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Review: The Power of the Dog


- Macho habits die hard in Jane Campion’s adaptation of a tale rife with psychosexual tension, set in the dying days of the Old West

Review: The Power of the Dog
Benedict Cumberbatch in The Power of the Dog

Jane Campion’s return to the big screen — or rather, to the feature film format, since The Power of the Dog will be released worldwide by Netflix — is of course cause for celebration. Bright Star [+see also:
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, the previous film from the New Zealand director, came out more than ten years ago, and even Campion’s last directorial effort (on TV series Top of the Lake) dates back to 2017. It shouldn’t be this difficult for the first female filmmaker to ever win the Palme D’Or (for The Piano in 1993) to make things, but here we are. 

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The Power of the Dog, which played at the American Express Gala at this year’s BFI London Film Festival, sees the director once again exploring the murky limits between desire and violence, and playing with the ways they either fit in or run against social conventions — as she did in The Piano of course, but also in 2003 film In the Cut. That peculiar, atmospheric and almost overpoweringly erotic thriller has been the object of impassioned reappraisal in the last few years, its early-noughties aesthetic, heady eroticisim and a mustachioed Mark Ruffalo seemingly hitting a nerve with audiences starved for all of these things. 

Also inspiring about In the Cut is the sheer confidence that powers it — a confidence that is if not lacking, then somewhat faltering in The Power of the Dog, a film which handles its tonal and narrative shifts with less aplomb. Benedict Cumberbatch’s Phil Burbank is immediately intriguing as the man clinging to old-fashioned values in a vanishing Old West in the year 1925, donning hat and shotgun chaps with an almost defiant determination. But his brother George (Jesse Plemons) is more difficult to pin down, his much quieter demeanour and Plemons’ correspondingly subtler performance not always perceptible due to the film’s inexplicable predilection for wide shots. Much of the existing tension between the two brothers, which could have lent arresting strength to the film, is diluted in haphazard compositions; the general impression is one of unfortunate, rather awkward clunkiness, and not of the thrilling and fascinating variety as seen in late career films from, say, Paul Schrader or Abel Ferrara.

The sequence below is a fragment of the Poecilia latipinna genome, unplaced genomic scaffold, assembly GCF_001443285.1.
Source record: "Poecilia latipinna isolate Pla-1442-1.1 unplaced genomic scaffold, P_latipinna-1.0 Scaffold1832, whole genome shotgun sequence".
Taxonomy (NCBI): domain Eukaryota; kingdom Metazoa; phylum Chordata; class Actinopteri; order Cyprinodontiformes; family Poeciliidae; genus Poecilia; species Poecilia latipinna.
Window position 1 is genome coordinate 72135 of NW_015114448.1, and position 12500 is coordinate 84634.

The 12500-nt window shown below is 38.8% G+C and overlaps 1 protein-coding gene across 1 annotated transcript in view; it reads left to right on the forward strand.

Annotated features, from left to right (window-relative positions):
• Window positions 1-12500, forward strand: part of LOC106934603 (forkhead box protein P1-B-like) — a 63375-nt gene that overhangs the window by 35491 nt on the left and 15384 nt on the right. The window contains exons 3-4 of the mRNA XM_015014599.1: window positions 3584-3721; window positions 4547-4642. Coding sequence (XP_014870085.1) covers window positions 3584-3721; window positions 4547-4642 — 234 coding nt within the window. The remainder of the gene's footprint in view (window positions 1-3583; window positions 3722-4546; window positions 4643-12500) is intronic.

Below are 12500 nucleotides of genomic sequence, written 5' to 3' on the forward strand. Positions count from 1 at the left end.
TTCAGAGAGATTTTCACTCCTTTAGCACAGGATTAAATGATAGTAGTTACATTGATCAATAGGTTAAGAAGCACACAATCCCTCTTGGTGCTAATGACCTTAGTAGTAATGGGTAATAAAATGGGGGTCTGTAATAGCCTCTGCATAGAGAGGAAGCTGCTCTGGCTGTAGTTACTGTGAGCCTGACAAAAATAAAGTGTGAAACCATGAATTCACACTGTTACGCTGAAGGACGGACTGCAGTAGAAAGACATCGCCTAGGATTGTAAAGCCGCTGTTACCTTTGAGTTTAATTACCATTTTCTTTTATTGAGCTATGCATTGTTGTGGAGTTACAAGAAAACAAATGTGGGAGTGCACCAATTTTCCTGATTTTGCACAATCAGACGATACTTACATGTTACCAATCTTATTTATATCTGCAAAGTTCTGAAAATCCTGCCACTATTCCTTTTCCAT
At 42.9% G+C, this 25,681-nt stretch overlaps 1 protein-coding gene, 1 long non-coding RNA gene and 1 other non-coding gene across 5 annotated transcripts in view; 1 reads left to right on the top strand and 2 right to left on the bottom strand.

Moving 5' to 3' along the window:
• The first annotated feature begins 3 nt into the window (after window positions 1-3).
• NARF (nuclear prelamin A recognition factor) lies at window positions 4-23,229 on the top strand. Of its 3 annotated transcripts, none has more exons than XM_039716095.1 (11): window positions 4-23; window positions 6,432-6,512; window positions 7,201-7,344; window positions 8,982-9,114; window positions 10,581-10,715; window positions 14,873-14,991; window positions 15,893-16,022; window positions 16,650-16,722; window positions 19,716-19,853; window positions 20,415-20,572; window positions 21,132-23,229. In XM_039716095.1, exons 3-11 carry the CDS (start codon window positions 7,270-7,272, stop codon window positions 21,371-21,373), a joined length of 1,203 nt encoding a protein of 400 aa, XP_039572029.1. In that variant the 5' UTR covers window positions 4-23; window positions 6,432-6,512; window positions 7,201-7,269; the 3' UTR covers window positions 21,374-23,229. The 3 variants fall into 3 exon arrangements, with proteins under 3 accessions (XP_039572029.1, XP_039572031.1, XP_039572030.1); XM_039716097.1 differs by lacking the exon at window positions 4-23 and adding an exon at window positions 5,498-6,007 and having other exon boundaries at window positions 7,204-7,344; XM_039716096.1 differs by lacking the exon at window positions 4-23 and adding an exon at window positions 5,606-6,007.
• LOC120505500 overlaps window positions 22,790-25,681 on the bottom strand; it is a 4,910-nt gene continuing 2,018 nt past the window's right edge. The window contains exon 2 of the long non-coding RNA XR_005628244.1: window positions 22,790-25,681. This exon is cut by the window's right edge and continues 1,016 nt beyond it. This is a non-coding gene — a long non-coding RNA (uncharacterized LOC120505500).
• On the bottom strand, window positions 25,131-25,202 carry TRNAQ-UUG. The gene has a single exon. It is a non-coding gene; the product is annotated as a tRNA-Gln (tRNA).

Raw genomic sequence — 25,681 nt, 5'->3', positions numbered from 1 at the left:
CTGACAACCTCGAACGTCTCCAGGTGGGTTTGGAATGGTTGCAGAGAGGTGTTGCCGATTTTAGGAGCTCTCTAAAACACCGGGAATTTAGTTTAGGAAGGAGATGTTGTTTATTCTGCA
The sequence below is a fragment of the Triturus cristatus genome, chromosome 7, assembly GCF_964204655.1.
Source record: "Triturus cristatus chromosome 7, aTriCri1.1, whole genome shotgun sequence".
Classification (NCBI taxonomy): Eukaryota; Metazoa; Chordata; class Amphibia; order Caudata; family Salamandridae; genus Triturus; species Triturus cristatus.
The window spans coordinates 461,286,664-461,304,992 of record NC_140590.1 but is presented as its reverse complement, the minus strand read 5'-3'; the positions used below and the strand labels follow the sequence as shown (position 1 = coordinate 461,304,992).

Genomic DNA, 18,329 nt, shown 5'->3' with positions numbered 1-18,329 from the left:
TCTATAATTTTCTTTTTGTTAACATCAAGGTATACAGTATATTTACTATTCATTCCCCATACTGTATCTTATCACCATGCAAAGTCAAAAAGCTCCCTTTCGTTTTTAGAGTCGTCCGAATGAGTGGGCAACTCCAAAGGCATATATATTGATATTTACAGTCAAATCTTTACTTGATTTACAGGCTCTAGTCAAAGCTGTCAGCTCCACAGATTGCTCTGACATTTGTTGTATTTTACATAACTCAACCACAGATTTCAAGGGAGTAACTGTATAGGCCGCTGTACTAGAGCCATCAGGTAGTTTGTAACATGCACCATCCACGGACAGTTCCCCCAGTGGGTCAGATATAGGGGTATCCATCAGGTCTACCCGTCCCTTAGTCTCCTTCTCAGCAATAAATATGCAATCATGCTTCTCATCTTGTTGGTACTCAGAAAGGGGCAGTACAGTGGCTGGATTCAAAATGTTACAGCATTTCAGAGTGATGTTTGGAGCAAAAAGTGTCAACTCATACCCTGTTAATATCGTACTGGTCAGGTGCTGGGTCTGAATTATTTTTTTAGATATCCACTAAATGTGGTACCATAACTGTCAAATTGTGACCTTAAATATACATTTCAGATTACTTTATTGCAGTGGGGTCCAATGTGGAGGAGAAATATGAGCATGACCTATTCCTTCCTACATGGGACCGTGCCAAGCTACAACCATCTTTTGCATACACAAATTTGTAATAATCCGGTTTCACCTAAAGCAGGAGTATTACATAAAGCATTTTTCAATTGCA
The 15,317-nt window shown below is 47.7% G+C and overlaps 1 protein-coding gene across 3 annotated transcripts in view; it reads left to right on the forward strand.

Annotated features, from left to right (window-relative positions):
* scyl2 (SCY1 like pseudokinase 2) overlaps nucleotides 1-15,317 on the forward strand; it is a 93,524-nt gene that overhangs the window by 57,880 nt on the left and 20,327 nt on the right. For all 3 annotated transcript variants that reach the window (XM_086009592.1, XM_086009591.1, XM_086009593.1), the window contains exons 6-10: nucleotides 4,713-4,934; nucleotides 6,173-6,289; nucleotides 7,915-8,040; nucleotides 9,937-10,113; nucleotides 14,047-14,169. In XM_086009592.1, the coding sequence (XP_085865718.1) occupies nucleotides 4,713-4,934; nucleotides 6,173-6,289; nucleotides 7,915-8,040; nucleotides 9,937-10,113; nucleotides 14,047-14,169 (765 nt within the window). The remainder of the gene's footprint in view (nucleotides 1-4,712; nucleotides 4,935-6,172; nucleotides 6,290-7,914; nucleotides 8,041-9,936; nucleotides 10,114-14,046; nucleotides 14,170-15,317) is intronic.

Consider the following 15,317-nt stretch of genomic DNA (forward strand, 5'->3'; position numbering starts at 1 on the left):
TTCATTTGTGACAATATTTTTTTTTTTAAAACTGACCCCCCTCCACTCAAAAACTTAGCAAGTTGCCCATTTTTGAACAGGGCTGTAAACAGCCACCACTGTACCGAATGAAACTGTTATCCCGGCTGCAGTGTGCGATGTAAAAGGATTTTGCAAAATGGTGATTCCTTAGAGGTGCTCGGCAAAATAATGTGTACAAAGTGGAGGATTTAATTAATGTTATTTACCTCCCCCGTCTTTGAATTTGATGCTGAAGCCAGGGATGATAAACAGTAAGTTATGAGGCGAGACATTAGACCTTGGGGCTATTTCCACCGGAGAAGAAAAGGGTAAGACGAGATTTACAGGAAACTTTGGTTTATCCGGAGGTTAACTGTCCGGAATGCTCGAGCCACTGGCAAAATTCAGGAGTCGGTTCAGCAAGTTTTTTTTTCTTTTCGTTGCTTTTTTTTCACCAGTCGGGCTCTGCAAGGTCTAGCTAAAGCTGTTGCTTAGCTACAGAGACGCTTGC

Indeed, while this slightly skewed aesthetic does at times feel like a good fit for the perverse undercurrent of psychosexual trouble that runs through the film (and which dramatically bubbles up to the surface at the end), it more often than not impedes on what ultimately aspires to be a more conventionally made, slicker film. A cute scene in which George seduces local widow and restaurant owner Rose Gordon (Kirsten Dunst), for example, feels more convincing than the one in which Phil terrorises his new sister-in-law while she tries to play the piano: the mellow register of the former lingers on in the latter, so much so that the extreme discomfort and anxiety seen on Dunst’s face as she repeatedly tries to play her tune seem simply excessive.  

Through no fault of the actors, who all inhabit their parts convincingly, it is simply difficult to believe in the narrative leaps that the story takes from there, as conceptually seductive as they might be. The idea of an ostentatiously masculine cowboy bullying the new wife of his much quieter and much more modern brother is intriguing, for it casts both old-fashioned values and almost cliched dynamics in a critically psychoanalytic light (one no doubt very much in line with the popularity of psychoanalysis in the late 1950s and 1960s, when the original novel was written). Likewise, the character of Peter (Kodi Smit-McPhee), Rose’s son from her first marriage, is fascinating in itself: this young and rather effeminate figure arrives in Phil’s testosterone-fuelled environment like a lamb led to slaughter, yet adapts to it in surprising ways. All elements heavy with meaning and implications, but which are too clumsily handled to make the lasting impact that they could, and should, make. Jonny Greenwood’s beautiful score is also a mixed blessing, often helping to unify the film’s diverse parts but sometimes too insistent, its discordance adding too much to already offbeat rhythms and compositions. The Power of the Dog features stellar work from its entire cast, and tells a story more interesting than most star-driven films out there, but it also feels like a bit of a missed opportunity.

The Power of the Dog was produced by See-Saw Films, Brightstar, BBC Films, New Zealand’s Bad Girl Creek, Australia’s Cross City Films, Canada’s Max Films, and America’s Netflix.

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